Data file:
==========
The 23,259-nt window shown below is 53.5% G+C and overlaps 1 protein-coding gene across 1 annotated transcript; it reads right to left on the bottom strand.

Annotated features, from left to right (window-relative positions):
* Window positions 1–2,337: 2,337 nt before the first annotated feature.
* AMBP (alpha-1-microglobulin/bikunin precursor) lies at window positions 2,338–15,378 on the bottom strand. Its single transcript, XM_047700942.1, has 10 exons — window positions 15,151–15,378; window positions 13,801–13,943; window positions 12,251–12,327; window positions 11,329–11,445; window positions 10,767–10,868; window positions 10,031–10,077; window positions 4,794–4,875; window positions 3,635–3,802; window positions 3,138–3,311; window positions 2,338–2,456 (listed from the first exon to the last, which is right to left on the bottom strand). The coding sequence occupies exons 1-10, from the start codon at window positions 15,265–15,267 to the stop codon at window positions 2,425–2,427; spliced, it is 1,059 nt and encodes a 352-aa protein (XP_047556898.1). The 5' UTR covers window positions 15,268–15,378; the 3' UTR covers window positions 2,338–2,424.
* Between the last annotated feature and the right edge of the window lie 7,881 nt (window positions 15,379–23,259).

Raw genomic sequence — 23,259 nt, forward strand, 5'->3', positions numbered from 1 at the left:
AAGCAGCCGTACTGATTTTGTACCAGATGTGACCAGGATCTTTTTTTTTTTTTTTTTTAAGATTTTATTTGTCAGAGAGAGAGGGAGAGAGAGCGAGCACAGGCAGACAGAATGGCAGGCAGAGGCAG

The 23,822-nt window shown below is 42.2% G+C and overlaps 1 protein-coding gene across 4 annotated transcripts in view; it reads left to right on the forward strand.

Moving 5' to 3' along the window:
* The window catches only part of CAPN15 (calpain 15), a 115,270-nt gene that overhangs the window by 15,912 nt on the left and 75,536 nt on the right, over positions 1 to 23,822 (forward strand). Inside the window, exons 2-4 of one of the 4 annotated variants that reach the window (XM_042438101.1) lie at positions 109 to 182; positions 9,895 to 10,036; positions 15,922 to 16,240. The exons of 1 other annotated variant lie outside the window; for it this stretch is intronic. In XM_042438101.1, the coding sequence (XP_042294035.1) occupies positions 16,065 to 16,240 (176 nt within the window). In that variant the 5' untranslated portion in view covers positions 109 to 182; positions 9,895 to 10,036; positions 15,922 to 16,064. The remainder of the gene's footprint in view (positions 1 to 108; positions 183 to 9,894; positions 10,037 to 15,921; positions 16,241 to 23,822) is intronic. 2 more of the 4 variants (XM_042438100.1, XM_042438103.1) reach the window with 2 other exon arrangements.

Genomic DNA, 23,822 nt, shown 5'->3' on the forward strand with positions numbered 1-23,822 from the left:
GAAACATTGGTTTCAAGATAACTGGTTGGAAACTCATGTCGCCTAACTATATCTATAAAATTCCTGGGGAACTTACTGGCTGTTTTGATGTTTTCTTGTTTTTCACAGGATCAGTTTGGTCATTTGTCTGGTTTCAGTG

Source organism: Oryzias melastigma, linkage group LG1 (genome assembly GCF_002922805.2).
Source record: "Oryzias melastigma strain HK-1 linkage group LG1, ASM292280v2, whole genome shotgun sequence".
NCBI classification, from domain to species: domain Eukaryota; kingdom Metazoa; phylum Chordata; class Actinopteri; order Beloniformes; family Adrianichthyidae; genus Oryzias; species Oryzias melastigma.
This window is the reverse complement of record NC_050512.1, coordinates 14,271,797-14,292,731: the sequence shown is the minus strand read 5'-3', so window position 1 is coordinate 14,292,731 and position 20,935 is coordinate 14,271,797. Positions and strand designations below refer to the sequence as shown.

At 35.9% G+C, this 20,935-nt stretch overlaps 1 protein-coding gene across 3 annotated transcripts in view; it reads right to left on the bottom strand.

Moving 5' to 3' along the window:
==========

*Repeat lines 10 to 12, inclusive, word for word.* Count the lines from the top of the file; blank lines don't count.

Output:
* The window catches only part of CAPN15 (calpain 15), a 115,270-nt gene that overhangs the window by 15,912 nt on the left and 75,536 nt on the right, over positions 1 to 23,822 (forward strand). Inside the window, exons 2-4 of one of the 4 annotated variants that reach the window (XM_042438101.1) lie at positions 109 to 182; positions 9,895 to 10,036; positions 15,922 to 16,240. The exons of 1 other annotated variant lie outside the window; for it this stretch is intronic. In XM_042438101.1, the coding sequence (XP_042294035.1) occupies positions 16,065 to 16,240 (176 nt within the window). In that variant the 5' untranslated portion in view covers positions 109 to 182; positions 9,895 to 10,036; positions 15,922 to 16,064. The remainder of the gene's footprint in view (positions 1 to 108; positions 183 to 9,894; positions 10,037 to 15,921; positions 16,241 to 23,822) is intronic. 2 more of the 4 variants (XM_042438100.1, XM_042438103.1) reach the window with 2 other exon arrangements.

Genomic DNA, 23,822 nt, shown 5'->3' on the forward strand with positions numbered 1-23,822 from the left:
GAAACATTGGTTTCAAGATAACTGGTTGGAAACTCATGTCGCCTAACTATATCTATAAAATTCCTGGGGAACTTACTGGCTGTTTTGATGTTTTCTTGTTTTTCACAGGATCAGTTTGGTCATTTGTCTGGTTTCAGTG